Any time a hearing aid wearer tries to listen to a speaker in a crowded location, the levels of background noise can easily become daunting. Large, open areas such as audotoriums, places of worship, concert halls and movie theaters can be particularly troublesome. Fortunately, hearing loops systems provide a solution to this problem, permitting hearing aid wearers to readily hear the sounds they wish to enjoy.
Hearing loop systems work together with the telecoil feature found in many hearing aids. Originally, the telecoil feature was used primarily to pick up on magnetic signals created by telephones. People who had a telecoil could enjoy a clear phone conversation without having to worry about background noise. Hearing loop systems take this concept a few steps further by creating a larger magnetic field for telecoils to pick up on.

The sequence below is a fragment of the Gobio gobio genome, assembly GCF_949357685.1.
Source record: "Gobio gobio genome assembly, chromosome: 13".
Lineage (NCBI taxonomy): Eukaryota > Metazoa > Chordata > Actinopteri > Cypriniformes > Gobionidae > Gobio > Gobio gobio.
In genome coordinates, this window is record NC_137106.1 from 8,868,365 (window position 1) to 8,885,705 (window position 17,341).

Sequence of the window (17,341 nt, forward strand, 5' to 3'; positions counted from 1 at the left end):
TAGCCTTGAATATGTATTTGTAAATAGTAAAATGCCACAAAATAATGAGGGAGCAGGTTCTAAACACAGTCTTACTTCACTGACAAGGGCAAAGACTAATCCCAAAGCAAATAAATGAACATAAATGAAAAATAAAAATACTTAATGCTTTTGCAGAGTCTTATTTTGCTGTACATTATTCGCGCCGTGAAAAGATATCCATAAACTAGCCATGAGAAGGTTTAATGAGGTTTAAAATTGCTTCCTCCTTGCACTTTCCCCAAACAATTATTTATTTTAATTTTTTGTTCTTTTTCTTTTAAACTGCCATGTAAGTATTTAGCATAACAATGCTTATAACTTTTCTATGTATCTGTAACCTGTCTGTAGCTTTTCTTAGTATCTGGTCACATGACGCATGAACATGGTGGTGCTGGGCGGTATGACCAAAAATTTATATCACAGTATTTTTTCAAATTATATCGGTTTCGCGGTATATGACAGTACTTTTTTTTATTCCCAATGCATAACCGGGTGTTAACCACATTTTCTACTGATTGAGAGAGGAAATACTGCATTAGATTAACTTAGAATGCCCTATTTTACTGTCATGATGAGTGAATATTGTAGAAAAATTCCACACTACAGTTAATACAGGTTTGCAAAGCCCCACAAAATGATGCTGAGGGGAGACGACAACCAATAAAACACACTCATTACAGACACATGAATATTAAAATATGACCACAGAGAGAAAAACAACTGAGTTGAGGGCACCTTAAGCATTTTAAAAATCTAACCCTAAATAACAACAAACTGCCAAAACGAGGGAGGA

A hearing loop system has several components, starting with some type of audio input (usually from a dedicated microphone feed or a public address system). The input travels into a hearing loop amplifier, which then drives a current through one or several cables that are looped around the venue. Properly installed loops do not have dead zones, which means that anyone with a telecoil who is inside the loop can pick up on the transmitted audio.
There are newer forms of technology (such as FM transmission neck loops) that have established themselves in many venues, but audio loops are still common and offer a number of advantages. The fact that hearing loop systems are reliable, relatively easy to set up and work with the telecoils already installed in many of today’s hearing aids makes them popular with facility managers as well as with guests. They also provide a simpler, more discreet listening experience, since they don’t require the user to wear any additional equipment.
While hearing loop systems require some initial investment in terms of equipment and set-up, they are a proven way for venue owners and managers to offer a high-quality listening experience to as many visitors as possible.